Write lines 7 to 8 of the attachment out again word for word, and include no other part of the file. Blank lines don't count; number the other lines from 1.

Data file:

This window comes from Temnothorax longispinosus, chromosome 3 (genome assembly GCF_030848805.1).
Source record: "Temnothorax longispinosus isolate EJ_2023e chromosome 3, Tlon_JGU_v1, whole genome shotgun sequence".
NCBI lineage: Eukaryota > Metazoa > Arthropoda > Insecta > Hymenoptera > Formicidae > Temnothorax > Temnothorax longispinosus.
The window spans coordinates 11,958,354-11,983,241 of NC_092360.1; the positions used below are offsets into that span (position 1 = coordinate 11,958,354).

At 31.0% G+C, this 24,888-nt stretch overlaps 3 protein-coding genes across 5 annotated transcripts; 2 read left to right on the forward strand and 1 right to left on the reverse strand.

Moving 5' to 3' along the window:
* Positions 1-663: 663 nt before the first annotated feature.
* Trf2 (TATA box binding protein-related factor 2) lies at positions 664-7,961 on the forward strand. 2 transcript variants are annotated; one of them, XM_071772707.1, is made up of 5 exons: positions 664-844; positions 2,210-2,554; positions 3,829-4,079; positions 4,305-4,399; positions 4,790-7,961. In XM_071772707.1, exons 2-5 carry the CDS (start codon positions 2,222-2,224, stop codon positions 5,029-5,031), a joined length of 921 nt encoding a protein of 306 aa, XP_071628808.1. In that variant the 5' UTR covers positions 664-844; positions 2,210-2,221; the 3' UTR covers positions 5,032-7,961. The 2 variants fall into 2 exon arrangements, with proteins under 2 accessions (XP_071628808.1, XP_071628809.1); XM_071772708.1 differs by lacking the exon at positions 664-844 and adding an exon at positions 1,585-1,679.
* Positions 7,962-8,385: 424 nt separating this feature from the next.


* Positions 1-663: 663 nt before the first annotated feature.
* Trf2 (TATA box binding protein-related factor 2) lies at positions 664-7,961 on the forward strand. 2 transcript variants are annotated; one of them, XM_071772707.1, is made up of 5 exons: positions 664-844; positions 2,210-2,554; positions 3,829-4,079; positions 4,305-4,399; positions 4,790-7,961. In XM_071772707.1, exons 2-5 carry the CDS (start codon positions 2,222-2,224, stop codon positions 5,029-5,031), a joined length of 921 nt encoding a protein of 306 aa, XP_071628808.1. In that variant the 5' UTR covers positions 664-844; positions 2,210-2,221; the 3' UTR covers positions 5,032-7,961. The 2 variants fall into 2 exon arrangements, with proteins under 2 accessions (XP_071628808.1, XP_071628809.1); XM_071772708.1 differs by lacking the exon at positions 664-844 and adding an exon at positions 1,585-1,679.